An executor’s deed is a deed from the executor of a deceased person’s estate.  An executor is the person appointed to settle the estate of a person who dies with a valid will.  The executor is sworn in by the Probate Court of the county where the decedent died (if the decedent was a resident of Georgia).  A Georgia executor typically has court authority to dispose of the decedent’s property according to the will.  An executor’s deed does not contain any promises of warranty.


The administrator of an estate is a person appointed by the Probate Court to dispose of the property of a Georgia decedent who did not leave a valid will.  Usually, the law imposes more formalities on an administrator than on an executor.  A valid will can relieve most of the legal formalities.  The additional formalities required of an administrator may include getting court approval to sell the decedent’s real property.  The formalities can make the procedure of buying from an administrator very long and frustrating.  Like an executor’s deed, an administrator’s deed does not contain any promises of warranty.



When the title to real property is vested exclusively in one spouse, the other spouse need not sign any deeds or conveyances.  However, where one spouse acquired title from the other, closing attorneys may require both spouses to sign the deed, to clear up any problems of title being vested in one spouse and possession in the other.  Of course, if both spouses hold title, whether as tenants in common or joint tenants, both must sign deeds and conveyances.


A deed from a corporation must be signed in the name of the corporation by its duly authorized officers.  The deed must also bear the seal of the corporation in some circumstances, depending on which officer(s) have executed the deed.  The formalities of corporate authority are complex, and a careful closing attorney may require more than the minimum legal requirements.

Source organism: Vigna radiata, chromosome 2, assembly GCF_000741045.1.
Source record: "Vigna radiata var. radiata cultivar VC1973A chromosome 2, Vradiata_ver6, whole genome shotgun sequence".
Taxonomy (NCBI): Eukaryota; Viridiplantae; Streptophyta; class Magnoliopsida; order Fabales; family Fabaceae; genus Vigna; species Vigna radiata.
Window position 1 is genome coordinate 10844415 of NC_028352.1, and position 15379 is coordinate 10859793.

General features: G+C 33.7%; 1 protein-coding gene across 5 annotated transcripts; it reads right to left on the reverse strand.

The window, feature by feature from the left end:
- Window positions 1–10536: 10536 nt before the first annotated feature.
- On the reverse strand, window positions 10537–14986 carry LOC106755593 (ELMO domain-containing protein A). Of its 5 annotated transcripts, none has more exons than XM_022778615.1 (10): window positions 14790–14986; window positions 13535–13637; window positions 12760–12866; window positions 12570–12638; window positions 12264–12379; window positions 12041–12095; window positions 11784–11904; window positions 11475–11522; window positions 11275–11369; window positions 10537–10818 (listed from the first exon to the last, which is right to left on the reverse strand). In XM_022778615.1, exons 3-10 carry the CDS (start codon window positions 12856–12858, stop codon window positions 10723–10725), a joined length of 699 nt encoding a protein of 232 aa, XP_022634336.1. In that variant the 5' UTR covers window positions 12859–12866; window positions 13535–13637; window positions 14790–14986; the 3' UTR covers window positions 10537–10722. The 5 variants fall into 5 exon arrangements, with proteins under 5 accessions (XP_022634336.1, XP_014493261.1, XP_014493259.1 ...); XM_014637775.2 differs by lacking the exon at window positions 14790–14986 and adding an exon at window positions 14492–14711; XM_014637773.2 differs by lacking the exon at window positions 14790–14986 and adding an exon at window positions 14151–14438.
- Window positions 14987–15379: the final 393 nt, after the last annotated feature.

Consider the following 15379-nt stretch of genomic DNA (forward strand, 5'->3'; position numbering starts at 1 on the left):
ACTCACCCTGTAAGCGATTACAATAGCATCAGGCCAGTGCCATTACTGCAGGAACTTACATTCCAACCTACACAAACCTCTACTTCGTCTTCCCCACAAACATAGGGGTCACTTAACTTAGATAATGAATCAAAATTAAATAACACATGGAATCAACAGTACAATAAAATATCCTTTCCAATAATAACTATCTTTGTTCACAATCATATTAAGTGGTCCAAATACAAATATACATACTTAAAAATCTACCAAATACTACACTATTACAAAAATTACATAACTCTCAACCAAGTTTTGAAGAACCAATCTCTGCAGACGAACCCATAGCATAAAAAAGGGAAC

The law allows the execution of deeds and other contracts by power of attorney, by which a legally competent person delegates authority to another person to act on his or her behalf.  The parties to a sales contract occasionally use this process for signing deeds and other closing documents.  An owner who cannot attend a closing executes a power of attorney to another person to sign closing documents.  For signing deeds, the power of attorney must be in writing and be executed with the same formality required for a deed, that is, under seal and signed before two witnesses, one unofficial and one official.  The power of attorney must also contain a sufficient legal description of the land involved in the transaction.  Despite the legality, some lenders will not accept deeds or loan documents signed at closing with a power of attorney, but will insist upon these instruments being signed by the actual party or parties involved.

(c) Copyright 2006 Georgia Real Estate Commission and Appraisers Board. All rights reserved.